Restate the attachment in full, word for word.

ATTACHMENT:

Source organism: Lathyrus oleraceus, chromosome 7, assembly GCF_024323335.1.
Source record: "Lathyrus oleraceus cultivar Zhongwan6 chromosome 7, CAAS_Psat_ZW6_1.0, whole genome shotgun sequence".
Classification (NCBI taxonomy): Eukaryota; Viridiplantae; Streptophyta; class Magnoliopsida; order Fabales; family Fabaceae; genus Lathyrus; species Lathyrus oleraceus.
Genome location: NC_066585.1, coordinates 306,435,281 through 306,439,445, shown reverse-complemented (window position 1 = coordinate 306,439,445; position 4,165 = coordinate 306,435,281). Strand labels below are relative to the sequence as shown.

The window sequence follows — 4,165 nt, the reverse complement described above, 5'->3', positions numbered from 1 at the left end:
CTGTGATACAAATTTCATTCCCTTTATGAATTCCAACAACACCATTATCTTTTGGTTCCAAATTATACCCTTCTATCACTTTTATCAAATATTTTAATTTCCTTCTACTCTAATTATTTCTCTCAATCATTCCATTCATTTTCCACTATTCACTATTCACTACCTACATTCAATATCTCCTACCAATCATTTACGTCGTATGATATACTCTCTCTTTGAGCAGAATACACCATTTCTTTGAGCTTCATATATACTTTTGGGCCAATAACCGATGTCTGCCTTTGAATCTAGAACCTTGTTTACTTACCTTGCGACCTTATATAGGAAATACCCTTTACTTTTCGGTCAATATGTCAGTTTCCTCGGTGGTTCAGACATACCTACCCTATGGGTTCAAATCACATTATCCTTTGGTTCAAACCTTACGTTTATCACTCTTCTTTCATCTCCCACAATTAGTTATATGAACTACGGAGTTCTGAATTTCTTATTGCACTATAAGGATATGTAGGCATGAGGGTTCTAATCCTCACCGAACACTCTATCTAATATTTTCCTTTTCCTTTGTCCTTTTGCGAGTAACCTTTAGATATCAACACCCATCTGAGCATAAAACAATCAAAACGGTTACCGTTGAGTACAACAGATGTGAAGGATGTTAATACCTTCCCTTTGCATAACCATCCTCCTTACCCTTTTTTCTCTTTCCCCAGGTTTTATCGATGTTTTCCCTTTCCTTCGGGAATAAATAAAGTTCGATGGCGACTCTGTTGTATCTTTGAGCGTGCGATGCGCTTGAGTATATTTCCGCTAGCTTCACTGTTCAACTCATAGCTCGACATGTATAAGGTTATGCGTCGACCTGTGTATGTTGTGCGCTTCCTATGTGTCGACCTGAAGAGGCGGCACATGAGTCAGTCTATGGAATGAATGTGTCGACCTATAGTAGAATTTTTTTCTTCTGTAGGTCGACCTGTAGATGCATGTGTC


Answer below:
Source organism: Lathyrus oleraceus, chromosome 7, assembly GCF_024323335.1.
Source record: "Lathyrus oleraceus cultivar Zhongwan6 chromosome 7, CAAS_Psat_ZW6_1.0, whole genome shotgun sequence".
Classification (NCBI taxonomy): Eukaryota; Viridiplantae; Streptophyta; class Magnoliopsida; order Fabales; family Fabaceae; genus Lathyrus; species Lathyrus oleraceus.
Genome location: NC_066585.1, coordinates 306,435,281 through 306,439,445, shown reverse-complemented (window position 1 = coordinate 306,439,445; position 4,165 = coordinate 306,435,281). Strand labels below are relative to the sequence as shown.

The window sequence follows — 4,165 nt, the reverse complement described above, 5'->3', positions numbered from 1 at the left end:
CTGTGATACAAATTTCATTCCCTTTATGAATTCCAACAACACCATTATCTTTTGGTTCCAAATTATACCCTTCTATCACTTTTATCAAATATTTTAATTTCCTTCTACTCTAATTATTTCTCTCAATCATTCCATTCATTTTCCACTATTCACTATTCACTACCTACATTCAATATCTCCTACCAATCATTTACGTCGTATGATATACTCTCTCTTTGAGCAGAATACACCATTTCTTTGAGCTTCATATATACTTTTGGGCCAATAACCGATGTCTGCCTTTGAATCTAGAACCTTGTTTACTTACCTTGCGACCTTATATAGGAAATACCCTTTACTTTTCGGTCAATATGTCAGTTTCCTCGGTGGTTCAGACATACCTACCCTATGGGTTCAAATCACATTATCCTTTGGTTCAAACCTTACGTTTATCACTCTTCTTTCATCTCCCACAATTAGTTATATGAACTACGGAGTTCTGAATTTCTTATTGCACTATAAGGATATGTAGGCATGAGGGTTCTAATCCTCACCGAACACTCTATCTAATATTTTCCTTTTCCTTTGTCCTTTTGCGAGTAACCTTTAGATATCAACACCCATCTGAGCATAAAACAATCAAAACGGTTACCGTTGAGTACAACAGATGTGAAGGATGTTAATACCTTCCCTTTGCATAACCATCCTCCTTACCCTTTTTTCTCTTTCCCCAGGTTTTATCGATGTTTTCCCTTTCCTTCGGGAATAAATAAAGTTCGATGGCGACTCTGTTGTATCTTTGAGCGTGCGATGCGCTTGAGTATATTTCCGCTAGCTTCACTGTTCAACTCATAGCTCGACATGTATAAGGTTATGCGTCGACCTGTGTATGTTGTGCGCTTCCTATGTGTCGACCTGAAGAGGCGGCACATGAGTCAGTCTATGGAATGAATGTGTCGACCTATAGTAGAATTTTTTTCTTCTGTAGGTCGACCTGTAGATGCATGTGTC